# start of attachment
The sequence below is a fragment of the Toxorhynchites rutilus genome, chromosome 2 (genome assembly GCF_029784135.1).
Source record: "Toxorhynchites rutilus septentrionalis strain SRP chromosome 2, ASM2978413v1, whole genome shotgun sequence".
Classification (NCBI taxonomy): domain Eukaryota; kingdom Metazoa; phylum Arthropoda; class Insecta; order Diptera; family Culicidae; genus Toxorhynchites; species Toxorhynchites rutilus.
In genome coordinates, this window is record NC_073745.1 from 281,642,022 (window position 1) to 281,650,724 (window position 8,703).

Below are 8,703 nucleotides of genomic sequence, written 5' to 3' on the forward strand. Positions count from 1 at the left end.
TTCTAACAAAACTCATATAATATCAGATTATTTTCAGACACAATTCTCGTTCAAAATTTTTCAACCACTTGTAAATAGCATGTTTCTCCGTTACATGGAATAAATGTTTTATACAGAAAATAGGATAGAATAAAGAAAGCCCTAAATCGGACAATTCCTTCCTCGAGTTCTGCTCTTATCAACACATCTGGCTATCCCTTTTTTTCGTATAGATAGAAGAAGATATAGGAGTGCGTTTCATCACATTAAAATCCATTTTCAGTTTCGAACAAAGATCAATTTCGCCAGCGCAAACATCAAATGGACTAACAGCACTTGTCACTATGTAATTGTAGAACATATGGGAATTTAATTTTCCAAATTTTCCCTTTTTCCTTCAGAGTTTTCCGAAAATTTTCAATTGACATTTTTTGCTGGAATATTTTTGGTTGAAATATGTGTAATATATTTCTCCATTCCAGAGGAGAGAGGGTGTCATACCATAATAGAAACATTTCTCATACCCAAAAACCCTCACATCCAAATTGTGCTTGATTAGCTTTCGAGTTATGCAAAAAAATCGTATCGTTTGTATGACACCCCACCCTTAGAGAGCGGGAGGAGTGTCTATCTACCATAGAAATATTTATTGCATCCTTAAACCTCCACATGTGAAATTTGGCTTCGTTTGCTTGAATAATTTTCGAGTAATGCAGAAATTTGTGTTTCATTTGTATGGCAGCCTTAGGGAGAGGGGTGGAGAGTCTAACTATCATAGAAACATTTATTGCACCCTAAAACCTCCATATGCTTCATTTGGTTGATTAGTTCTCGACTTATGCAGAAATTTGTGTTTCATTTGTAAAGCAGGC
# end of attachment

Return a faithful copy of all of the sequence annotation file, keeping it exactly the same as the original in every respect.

The sequence below is a fragment of the Toxorhynchites rutilus genome, chromosome 2 (genome assembly GCF_029784135.1).
Source record: "Toxorhynchites rutilus septentrionalis strain SRP chromosome 2, ASM2978413v1, whole genome shotgun sequence".
Classification (NCBI taxonomy): domain Eukaryota; kingdom Metazoa; phylum Arthropoda; class Insecta; order Diptera; family Culicidae; genus Toxorhynchites; species Toxorhynchites rutilus.
In genome coordinates, this window is record NC_073745.1 from 281,642,022 (window position 1) to 281,650,724 (window position 8,703).

Below are 8,703 nucleotides of genomic sequence, written 5' to 3' on the forward strand. Positions count from 1 at the left end.
TTCTAACAAAACTCATATAATATCAGATTATTTTCAGACACAATTCTCGTTCAAAATTTTTCAACCACTTGTAAATAGCATGTTTCTCCGTTACATGGAATAAATGTTTTATACAGAAAATAGGATAGAATAAAGAAAGCCCTAAATCGGACAATTCCTTCCTCGAGTTCTGCTCTTATCAACACATCTGGCTATCCCTTTTTTTCGTATAGATAGAAGAAGATATAGGAGTGCGTTTCATCACATTAAAATCCATTTTCAGTTTCGAACAAAGATCAATTTCGCCAGCGCAAACATCAAATGGACTAACAGCACTTGTCACTATGTAATTGTAGAACATATGGGAATTTAATTTTCCAAATTTTCCCTTTTTCCTTCAGAGTTTTCCGAAAATTTTCAATTGACATTTTTTGCTGGAATATTTTTGGTTGAAATATGTGTAATATATTTCTCCATTCCAGAGGAGAGAGGGTGTCATACCATAATAGAAACATTTCTCATACCCAAAAACCCTCACATCCAAATTGTGCTTGATTAGCTTTCGAGTTATGCAAAAAAATCGTATCGTTTGTATGACACCCCACCCTTAGAGAGCGGGAGGAGTGTCTATCTACCATAGAAATATTTATTGCATCCTTAAACCTCCACATGTGAAATTTGGCTTCGTTTGCTTGAATAATTTTCGAGTAATGCAGAAATTTGTGTTTCATTTGTATGGCAGCCTTAGGGAGAGGGGTGGAGAGTCTAACTATCATAGAAACATTTATTGCACCCTAAAACCTCCATATGCTTCATTTGGTTGATTAGTTCTCGACTTATGCAGAAATTTGTGTTTCATTTGTAAAGCAGGC